Judge Richard Moore in Charlottesville, Virginia has ruled that statues of Lee and Jackson are war memorials and cannot be moved. This was after a vote in 2017 came out in favor of removing them from their current positions.
Robert E. Lee was best known as the commander of the Confederate States Army. He might have employed aggressive tactics, but he was a shrewd tactician and was victorious on the battlefield many times. In life, he publicly opposed racial equality. When he had passed on, he became an icon for the Lost Cause of the Confederacy.
Thomas Jonathan “Stonewall” Jackson was a Confederate General in Lee’s army. He won many battles and played a prominent role in the Eastern Theater of the war. He was a gifted tactician, and when he passed away due to pneumonia, it was a bitter loss for the Confederate Army.
There is a statue of Lee in Charlottesville that had stood there since 1924. It was begun by Henry Merwin Shrady and finished by an Italian sculptor, Leo Lentelli. The park in which it stands was renamed in June 2017 from Lee Park to Emancipation Park. It is this statue, in particular, which seems to have become the focus of controversy.
In 2017, Charlottesville City Council voted three to two to remove the statues from their downtown position. This was because most of the councilors viewed the statues as monuments to racism.
However, some citizens argued that they are war memorials, and so The Monument Fund filed a suit in March 2017 against the City of Charlottesville, the City Council, and some of the councilors.
The Council’s decision also prompted a white nationalist rally, organized to protest the moving of the statue of Lee. But the rally turned deadly when counter-protesters turned up and an incident with a car resulted in a fatality and 19 injuries.
In addition, two state troopers were monitoring the violent rally from a helicopter, and they perished when the helicopter crashed.
Judge Moore considered what the statues actually were. He noted that both Lee and Jackson were wearing military uniforms and were riding the horses associated with them during the Civil War.
Consequently, he decided that the statues came under the classification of war memorials. As such, they could not be removed by the Council unless the Council had explicit permission from the state.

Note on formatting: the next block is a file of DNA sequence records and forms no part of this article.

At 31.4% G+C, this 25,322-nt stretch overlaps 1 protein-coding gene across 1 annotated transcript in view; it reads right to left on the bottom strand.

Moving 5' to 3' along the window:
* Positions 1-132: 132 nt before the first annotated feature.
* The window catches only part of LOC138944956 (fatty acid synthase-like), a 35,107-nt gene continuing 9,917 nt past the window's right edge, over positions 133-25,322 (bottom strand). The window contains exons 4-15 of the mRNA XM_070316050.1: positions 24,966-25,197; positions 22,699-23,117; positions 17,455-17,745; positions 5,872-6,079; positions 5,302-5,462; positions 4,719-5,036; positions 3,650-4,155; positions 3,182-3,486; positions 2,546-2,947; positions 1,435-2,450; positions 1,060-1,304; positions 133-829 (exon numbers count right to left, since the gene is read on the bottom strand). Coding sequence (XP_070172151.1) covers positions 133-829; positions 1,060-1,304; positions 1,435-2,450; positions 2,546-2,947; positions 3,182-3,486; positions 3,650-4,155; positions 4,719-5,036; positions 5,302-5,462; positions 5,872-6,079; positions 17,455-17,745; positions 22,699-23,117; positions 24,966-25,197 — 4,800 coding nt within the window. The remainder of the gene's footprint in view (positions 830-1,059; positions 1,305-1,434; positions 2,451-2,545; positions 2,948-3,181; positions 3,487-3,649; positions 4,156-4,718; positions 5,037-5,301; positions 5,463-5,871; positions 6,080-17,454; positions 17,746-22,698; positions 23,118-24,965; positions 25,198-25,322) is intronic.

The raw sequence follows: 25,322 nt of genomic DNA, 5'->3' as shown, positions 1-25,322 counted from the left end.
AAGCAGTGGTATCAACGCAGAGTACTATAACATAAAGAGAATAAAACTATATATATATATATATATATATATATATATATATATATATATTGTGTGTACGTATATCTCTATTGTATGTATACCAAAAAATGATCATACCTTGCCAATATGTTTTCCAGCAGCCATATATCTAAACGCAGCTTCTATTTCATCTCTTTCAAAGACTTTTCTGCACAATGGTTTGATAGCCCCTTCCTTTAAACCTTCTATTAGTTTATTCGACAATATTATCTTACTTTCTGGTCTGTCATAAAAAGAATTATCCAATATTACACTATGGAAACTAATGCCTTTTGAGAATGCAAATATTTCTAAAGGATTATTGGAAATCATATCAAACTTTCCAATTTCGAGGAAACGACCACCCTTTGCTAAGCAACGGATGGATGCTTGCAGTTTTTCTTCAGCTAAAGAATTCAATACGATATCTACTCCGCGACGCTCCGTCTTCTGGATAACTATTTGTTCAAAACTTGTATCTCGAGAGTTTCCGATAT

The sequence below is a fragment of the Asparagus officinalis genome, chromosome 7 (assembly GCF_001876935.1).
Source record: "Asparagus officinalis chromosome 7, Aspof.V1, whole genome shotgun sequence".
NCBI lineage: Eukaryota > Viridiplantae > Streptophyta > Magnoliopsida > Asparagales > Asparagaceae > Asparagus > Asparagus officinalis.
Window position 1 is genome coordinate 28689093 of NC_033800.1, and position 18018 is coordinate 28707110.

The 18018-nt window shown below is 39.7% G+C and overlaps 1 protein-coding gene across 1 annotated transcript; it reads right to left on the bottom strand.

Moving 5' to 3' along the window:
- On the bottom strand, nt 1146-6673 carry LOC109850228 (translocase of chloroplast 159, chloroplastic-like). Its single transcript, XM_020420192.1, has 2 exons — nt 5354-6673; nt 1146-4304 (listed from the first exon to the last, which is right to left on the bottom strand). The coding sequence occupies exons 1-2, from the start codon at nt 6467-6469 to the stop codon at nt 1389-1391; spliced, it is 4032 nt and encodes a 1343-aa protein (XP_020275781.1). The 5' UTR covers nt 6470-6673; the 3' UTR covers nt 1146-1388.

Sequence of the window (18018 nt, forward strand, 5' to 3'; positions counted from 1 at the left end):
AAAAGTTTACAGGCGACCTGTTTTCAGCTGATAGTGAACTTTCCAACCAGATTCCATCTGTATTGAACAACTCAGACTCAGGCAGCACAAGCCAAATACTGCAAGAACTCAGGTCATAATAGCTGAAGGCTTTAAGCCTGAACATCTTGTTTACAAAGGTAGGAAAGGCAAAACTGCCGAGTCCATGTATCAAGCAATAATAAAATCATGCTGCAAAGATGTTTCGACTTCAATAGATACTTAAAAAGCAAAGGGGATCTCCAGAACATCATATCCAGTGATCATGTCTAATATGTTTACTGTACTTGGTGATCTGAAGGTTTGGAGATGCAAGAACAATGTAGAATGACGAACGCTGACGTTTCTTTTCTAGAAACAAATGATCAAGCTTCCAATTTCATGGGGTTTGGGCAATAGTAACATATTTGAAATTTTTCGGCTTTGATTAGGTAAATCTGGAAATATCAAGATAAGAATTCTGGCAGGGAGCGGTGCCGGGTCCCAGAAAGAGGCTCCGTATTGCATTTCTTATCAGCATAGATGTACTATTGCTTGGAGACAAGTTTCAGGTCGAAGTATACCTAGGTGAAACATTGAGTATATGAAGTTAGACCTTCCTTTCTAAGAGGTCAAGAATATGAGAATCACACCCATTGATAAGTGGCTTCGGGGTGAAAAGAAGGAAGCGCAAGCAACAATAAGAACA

The decision came in the form of a ruling by letter, meaning that there was no trial.
Moore was very clear when he wrote in his letter: “I find there is no other reasonable conclusion but that these statues are monuments and memorials to Lee and Jackson… and that as such they are monuments or memorials to [Civil War veterans]. I find this conclusion inescapable.”
He went on to say that he recognized “the impact they might have on some people and how they might make some people feel,” but added “that does not change what they are” – namely, war memorials.
He added that if a jury was called and they came to the opposite verdict, he would be obliged to “set such verdict aside as unreasonable.”
However, he noted that there were two ways of viewing the statues: “While some people obviously see Lee and Jackson as symbols of white supremacy, others see them as brilliant military tacticians or complex leaders in a difficult time.”
Lee and Jackson have always been contentious figures, and even more controversy was created by this decision.
Don Gathers is the former chair of the Blue Ribbon Commission that advised the Council to remove these statues. He is quoted as saying: “I absolutely disagree with [the ruling]. It’s painful because all it does is retraumatize the community once again… Just because saying something is legal doesn’t mean it is right or it’s moral.”
The strength of feeling against Lee’s statue has even filtered into the younger generations. In 2016, a high school student called Zyahna Bryant created a petition for the removal of the statue and collected hundreds of signatures.
In the petition, she stated: “My peers and I feel strongly about the removal of the statue because it makes us feel uncomfortable and it is very offensive.”
While crucial, Moore’s ruling in this matter is only on one aspect of the case, and both sides were back in court on May 1, 2019, to discuss other matters. It remains to be seen what the ultimate fate of these two statues will be.